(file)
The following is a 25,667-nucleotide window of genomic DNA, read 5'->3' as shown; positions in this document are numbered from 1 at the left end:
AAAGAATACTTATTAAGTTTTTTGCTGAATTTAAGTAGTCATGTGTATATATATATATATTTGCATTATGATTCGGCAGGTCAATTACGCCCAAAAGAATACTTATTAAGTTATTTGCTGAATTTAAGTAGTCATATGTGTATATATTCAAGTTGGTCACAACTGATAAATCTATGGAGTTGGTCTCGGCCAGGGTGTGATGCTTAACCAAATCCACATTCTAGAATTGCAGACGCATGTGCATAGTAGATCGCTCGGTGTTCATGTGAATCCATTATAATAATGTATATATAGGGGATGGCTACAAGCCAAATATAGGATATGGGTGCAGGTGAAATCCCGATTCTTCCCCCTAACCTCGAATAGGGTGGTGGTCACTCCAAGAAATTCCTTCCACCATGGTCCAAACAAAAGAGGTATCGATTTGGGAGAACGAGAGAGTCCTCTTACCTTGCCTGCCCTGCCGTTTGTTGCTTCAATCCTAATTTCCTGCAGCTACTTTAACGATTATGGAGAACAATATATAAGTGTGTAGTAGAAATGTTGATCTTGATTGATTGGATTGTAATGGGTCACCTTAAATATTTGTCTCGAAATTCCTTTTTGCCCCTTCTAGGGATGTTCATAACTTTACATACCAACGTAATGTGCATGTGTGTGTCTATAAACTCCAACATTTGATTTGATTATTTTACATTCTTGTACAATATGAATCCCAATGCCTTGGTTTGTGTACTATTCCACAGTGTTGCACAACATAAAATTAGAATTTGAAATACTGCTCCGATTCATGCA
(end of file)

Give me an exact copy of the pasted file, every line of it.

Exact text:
The following is a 25,667-nucleotide window of genomic DNA, read 5'->3' as shown; positions in this document are numbered from 1 at the left end:
AAAGAATACTTATTAAGTTTTTTGCTGAATTTAAGTAGTCATGTGTATATATATATATATTTGCATTATGATTCGGCAGGTCAATTACGCCCAAAAGAATACTTATTAAGTTATTTGCTGAATTTAAGTAGTCATATGTGTATATATTCAAGTTGGTCACAACTGATAAATCTATGGAGTTGGTCTCGGCCAGGGTGTGATGCTTAACCAAATCCACATTCTAGAATTGCAGACGCATGTGCATAGTAGATCGCTCGGTGTTCATGTGAATCCATTATAATAATGTATATATAGGGGATGGCTACAAGCCAAATATAGGATATGGGTGCAGGTGAAATCCCGATTCTTCCCCCTAACCTCGAATAGGGTGGTGGTCACTCCAAGAAATTCCTTCCACCATGGTCCAAACAAAAGAGGTATCGATTTGGGAGAACGAGAGAGTCCTCTTACCTTGCCTGCCCTGCCGTTTGTTGCTTCAATCCTAATTTCCTGCAGCTACTTTAACGATTATGGAGAACAATATATAAGTGTGTAGTAGAAATGTTGATCTTGATTGATTGGATTGTAATGGGTCACCTTAAATATTTGTCTCGAAATTCCTTTTTGCCCCTTCTAGGGATGTTCATAACTTTACATACCAACGTAATGTGCATGTGTGTGTCTATAAACTCCAACATTTGATTTGATTATTTTACATTCTTGTACAATATGAATCCCAATGCCTTGGTTTGTGTACTATTCCACAGTGTTGCACAACATAAAATTAGAATTTGAAATACTGCTCCGATTCATGCA